ST. PAUL, Minn. - Minnesota National Guard Warrant Officer Candidate Alan Lee received the Federal Asian Pacific American Council's Military Meritorious Service Award in Orlando, Florida on May 10, 2016. He was also recognized May 18 with a resolution in the Minnesota Senate and House of Representatives.
"To be selected as one out of 12 in the entire nation, I'm really honored," said Lee. "I'm still speechless about it, but I'm truly humbled for it. I don't even believe that I'm deserving of it, I just feel like I'm doing something for the community and for the National Guard."
Lee, whose parents were sponsored to come to America in 1980 as Laotian refugees in Thailand, was born in California and moved to Minnesota in 1990 to be with the rest of his large, extended family. Growing up, Lee heard stories about his grandfather and uncle serving in the Vietnam War which motivated him to want to serve as well. He enlisted at the age of 17 when he was a junior in high school.
Lee was the first of his more than 100 first cousins to enlist in the military. His family was hesitant about his decision at first, but they have grown to be proud of his service and his accomplishments.
In addition to his full-time role as an enlisted personnel manager in the Minnesota National Guard, Lee volunteers as the advisor for the Minnesota National Guard's Asian American Pacific Islander Heritage special emphasis council where he helps to build relationships with members of the Asian Pacific community.
"I really joined to provide mentorship and cultural influence throughout the Minnesota National Guard and at the same time to help the communities understand that we are here to support them in the community, not just to recruit," said Lee.
Mentorship is an important part of the Minnesota National Guard's goal of increasing diversity within the organization. While recruiters have been successful recently, with nearly 27 percent of new Minnesota Army National Guard recruits coming from diverse populations in 2015, retaining those diverse individuals continues to be a challenge.
"The biggest issue isn't recruiting now, the biggest issue is retaining," said Lee. "How do we convince these guys to stay in and continue diversifying the force; not just at the initial phase but to continue on so that we can have more diversity at the senior grades as well."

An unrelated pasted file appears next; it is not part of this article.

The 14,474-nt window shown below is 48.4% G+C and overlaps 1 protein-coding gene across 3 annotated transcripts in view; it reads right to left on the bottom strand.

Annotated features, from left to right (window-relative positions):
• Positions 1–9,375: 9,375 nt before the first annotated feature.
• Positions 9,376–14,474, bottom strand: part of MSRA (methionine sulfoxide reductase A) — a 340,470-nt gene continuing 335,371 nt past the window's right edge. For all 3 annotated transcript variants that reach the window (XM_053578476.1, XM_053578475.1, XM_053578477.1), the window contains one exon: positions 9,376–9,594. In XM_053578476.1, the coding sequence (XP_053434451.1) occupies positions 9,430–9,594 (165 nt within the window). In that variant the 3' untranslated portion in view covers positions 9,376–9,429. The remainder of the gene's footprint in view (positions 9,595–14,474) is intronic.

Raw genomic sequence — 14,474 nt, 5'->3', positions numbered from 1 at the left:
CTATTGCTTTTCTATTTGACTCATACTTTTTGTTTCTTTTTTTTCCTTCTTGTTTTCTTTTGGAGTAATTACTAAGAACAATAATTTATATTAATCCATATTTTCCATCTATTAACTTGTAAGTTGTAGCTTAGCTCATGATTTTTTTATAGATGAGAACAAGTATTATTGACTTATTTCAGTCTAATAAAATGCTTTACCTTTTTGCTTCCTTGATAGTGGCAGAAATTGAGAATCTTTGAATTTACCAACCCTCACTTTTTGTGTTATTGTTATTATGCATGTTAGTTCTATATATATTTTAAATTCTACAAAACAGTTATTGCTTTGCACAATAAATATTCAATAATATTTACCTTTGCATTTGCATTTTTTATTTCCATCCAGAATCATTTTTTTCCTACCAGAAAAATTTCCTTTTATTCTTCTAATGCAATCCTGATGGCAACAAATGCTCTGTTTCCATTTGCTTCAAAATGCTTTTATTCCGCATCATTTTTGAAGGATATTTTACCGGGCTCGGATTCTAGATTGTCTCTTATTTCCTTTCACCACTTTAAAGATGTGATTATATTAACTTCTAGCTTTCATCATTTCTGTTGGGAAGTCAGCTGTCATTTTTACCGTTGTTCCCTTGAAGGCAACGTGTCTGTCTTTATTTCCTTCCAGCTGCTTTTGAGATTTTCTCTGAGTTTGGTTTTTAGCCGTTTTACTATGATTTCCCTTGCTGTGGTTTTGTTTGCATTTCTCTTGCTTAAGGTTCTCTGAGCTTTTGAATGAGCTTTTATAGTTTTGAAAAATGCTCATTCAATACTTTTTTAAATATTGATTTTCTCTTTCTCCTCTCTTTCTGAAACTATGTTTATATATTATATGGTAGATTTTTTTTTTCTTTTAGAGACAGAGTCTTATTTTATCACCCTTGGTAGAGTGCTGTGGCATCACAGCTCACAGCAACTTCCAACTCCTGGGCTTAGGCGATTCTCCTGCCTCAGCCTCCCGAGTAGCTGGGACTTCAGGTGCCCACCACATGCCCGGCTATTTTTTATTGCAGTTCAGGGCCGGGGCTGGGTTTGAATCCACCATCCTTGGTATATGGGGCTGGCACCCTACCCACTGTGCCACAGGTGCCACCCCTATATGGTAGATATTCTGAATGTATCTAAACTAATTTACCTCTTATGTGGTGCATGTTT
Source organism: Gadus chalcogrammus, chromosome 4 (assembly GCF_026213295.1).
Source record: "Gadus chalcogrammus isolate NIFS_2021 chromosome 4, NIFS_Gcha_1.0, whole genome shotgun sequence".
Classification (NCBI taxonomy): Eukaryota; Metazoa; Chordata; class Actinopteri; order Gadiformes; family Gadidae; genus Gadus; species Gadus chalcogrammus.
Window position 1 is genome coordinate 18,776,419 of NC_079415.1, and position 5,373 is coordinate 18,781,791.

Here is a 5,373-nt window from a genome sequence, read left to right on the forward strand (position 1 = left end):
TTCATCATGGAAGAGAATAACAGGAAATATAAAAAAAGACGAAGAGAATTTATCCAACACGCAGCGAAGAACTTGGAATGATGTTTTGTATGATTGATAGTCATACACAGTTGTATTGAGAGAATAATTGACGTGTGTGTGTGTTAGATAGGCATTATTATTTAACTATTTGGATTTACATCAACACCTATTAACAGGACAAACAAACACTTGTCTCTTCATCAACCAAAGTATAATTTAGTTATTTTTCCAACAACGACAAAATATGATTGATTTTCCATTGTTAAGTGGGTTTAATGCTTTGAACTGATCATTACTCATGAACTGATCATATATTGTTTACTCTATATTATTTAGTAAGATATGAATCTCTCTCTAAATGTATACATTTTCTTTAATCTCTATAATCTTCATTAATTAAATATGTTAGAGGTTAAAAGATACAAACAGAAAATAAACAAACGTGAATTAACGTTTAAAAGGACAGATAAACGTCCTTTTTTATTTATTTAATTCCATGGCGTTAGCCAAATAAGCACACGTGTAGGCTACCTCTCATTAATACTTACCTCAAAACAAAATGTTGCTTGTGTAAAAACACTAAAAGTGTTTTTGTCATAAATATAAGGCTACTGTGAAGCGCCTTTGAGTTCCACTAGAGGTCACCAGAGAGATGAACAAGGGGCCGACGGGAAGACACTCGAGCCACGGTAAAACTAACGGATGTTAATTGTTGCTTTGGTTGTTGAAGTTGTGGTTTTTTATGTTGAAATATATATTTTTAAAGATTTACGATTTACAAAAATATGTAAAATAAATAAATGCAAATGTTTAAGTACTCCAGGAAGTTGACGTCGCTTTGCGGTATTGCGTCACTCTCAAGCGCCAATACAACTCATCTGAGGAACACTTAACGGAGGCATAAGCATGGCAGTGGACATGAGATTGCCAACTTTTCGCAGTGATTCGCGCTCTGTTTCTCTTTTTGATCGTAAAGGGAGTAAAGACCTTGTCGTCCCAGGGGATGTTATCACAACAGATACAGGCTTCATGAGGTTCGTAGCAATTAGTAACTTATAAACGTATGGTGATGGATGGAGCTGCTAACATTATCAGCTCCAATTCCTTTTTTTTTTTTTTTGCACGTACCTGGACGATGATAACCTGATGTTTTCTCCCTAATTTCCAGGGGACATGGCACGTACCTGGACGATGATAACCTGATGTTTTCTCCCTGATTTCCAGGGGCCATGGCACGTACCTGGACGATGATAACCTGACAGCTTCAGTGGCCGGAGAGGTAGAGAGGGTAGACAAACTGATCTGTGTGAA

Lee says that cultural awareness can help leaders identify future leaders and encourage them to reach their full potential. This was the case for him when a mentor took the time to let him know that he was valued.
"What's important about our culture is that some of us grew up through adversity which brings a different perspective on leadership and mentorship and if given the right opportunity, they could excel," said Lee.
Lee was set on getting out of the military after his first enlistment, but one of his leaders had bigger plans for him. He recognized his potential and told Lee that he was a good Soldier, leader and mentor, who had more to contribute to the organization as a whole.
"For me, it took my mentor to actually say, 'Hey, I'm going to make you my squad leaders so I need you to step up.' And then that's what I did," said Lee. "But really, culturally, I probably wouldn't have done that if it wasn't for him telling me to step up. Some members might just need that extra little push to ignite the fire."
Now Lee hopes to ignite that fire in others by encouraging them to live up to their potential. Personally, he hopes to reach the highest levels of the organization as either the command chief warrant officer or senior enlisted advisor one day.
"The reason why I aim so high is because fellow Soldiers don't see anyone like us at the top," said Lee. "Instead of them getting out like they do, I want to be an inspiration to them to say, 'Hey, if Lee can make it up there I could too.'"